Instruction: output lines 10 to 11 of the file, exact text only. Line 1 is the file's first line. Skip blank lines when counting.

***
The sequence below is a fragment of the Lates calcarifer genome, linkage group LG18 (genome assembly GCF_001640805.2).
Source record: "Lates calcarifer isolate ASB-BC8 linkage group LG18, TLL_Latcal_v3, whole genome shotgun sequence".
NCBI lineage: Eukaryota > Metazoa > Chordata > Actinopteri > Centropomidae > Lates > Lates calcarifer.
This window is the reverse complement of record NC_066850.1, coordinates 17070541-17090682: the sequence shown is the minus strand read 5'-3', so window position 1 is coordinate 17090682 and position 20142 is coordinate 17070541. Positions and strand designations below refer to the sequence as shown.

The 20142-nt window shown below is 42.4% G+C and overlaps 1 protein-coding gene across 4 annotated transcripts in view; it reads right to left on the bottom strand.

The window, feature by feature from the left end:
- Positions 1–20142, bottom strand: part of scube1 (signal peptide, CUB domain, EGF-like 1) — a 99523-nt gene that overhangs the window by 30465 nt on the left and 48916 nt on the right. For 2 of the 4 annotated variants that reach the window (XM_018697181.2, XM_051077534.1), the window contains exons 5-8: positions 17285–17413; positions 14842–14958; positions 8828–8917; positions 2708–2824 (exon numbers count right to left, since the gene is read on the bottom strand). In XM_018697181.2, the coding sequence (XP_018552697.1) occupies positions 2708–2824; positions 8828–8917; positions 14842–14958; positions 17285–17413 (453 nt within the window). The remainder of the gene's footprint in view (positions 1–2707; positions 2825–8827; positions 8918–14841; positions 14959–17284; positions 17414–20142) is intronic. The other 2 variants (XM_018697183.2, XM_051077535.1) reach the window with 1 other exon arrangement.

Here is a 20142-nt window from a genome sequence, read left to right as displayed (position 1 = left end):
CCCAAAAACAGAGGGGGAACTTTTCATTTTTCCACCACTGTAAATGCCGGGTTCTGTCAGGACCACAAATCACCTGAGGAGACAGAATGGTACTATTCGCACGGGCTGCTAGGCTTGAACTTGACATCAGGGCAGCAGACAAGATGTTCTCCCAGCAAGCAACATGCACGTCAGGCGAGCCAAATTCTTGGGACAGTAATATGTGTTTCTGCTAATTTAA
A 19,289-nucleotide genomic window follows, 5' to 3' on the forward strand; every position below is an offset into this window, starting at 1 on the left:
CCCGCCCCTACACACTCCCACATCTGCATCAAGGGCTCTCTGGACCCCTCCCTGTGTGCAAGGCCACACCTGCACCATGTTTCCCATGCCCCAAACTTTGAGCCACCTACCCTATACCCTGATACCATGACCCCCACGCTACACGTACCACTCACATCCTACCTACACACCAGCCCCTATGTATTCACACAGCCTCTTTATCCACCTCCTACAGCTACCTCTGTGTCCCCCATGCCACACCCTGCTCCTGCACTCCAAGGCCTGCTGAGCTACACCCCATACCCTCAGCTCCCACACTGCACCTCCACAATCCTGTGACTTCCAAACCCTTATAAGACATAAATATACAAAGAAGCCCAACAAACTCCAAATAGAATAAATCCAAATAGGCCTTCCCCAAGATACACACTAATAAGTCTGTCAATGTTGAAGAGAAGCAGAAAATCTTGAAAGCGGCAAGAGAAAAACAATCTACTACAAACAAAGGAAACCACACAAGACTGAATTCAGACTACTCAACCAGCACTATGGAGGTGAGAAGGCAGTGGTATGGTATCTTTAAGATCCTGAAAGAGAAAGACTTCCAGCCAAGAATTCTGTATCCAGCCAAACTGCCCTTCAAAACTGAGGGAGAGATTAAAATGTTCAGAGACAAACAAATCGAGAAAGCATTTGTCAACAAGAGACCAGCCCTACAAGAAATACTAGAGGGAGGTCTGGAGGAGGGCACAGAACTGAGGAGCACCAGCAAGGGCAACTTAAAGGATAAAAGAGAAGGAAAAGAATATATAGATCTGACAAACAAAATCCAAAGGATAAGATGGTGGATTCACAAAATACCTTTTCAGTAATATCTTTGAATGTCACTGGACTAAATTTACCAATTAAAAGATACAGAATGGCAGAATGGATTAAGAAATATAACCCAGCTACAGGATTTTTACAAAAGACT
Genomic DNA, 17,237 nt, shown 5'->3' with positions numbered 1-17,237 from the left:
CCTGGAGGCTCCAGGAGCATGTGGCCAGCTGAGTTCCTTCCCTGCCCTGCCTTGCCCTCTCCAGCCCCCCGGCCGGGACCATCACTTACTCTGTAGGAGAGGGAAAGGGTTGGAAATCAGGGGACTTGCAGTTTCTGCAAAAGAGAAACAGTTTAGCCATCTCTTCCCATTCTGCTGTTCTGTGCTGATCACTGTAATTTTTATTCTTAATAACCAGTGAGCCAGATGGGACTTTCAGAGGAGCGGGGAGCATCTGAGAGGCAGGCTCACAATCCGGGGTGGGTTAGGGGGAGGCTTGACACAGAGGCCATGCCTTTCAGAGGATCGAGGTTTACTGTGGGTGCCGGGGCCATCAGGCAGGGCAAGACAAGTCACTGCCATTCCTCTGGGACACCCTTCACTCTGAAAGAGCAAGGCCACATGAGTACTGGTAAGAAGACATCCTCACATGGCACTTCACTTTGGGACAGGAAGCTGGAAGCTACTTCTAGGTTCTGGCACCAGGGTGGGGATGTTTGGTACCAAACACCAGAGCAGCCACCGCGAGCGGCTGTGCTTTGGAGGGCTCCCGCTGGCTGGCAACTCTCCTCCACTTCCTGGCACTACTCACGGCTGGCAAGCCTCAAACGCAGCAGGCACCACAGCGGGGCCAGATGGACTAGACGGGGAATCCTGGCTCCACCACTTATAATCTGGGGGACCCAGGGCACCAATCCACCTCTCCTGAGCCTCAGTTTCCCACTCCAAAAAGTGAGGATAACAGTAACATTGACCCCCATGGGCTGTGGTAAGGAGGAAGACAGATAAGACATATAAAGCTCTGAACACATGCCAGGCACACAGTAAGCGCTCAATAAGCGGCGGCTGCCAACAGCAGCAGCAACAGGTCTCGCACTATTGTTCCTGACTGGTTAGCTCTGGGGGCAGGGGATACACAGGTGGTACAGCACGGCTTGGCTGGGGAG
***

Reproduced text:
A 19,289-nucleotide genomic window follows, 5' to 3' on the forward strand; every position below is an offset into this window, starting at 1 on the left:
CCCGCCCCTACACACTCCCACATCTGCATCAAGGGCTCTCTGGACCCCTCCCTGTGTGCAAGGCCACACCTGCACCATGTTTCCCATGCCCCAAACTTTGAGCCACCTACCCTATACCCTGATACCATGACCCCCACGCTACACGTACCACTCACATCCTACCTACACACCAGCCCCTATGTATTCACACAGCCTCTTTATCCACCTCCTACAGCTACCTCTGTGTCCCCCATGCCACACCCTGCTCCTGCACTCCAAGGCCTGCTGAGCTACACCCCATACCCTCAGCTCCCACACTGCACCTCCACAATCCTGTGACTTCCAAACCCTTATAAGACATAAATATACAAAGAAGCCCAACAAACTCCAAATAGAATAAATCCAAATAGGCCTTCCCCAAGATACACACTAATAAGTCTGTCAATGTTGAAGAGAAGCAGAAAATCTTGAAAGCGGCAAGAGAAAAACAATCTACTACAAACAAAGGAAACCACACAAGACTGAATTCAGACTACTCAACCAGCACTATGGAGGTGAGAAGGCAGTGGTATGGTATCTTTAAGATCCTGAAAGAGAAAGACTTCCAGCCAAGAATTCTGTATCCAGCCAAACTGCCCTTCAAAACTGAGGGAGAGATTAAAATGTTCAGAGACAAACAAATCGAGAAAGCATTTGTCAACAAGAGACCAGCCCTACAAGAAATACTAGAGGGAGGTCTGGAGGAGGGCACAGAACTGAGGAGCACCAGCAAGGGCAACTTAAAGGATAAAAGAGAAGGAAAAGAATATATAGATCTGACAAACAAAATCCAAAGGATAAGATGGTGGATTCACAAAATACCTTTTCAGTAATATCTTTGAATGTCACTGGACTAAATTTACCAATTAAAAGATACAGAATGGCAGAATGGATTAAGAAATATAACCCAGCTACAGGATTTTTACAAAAGACT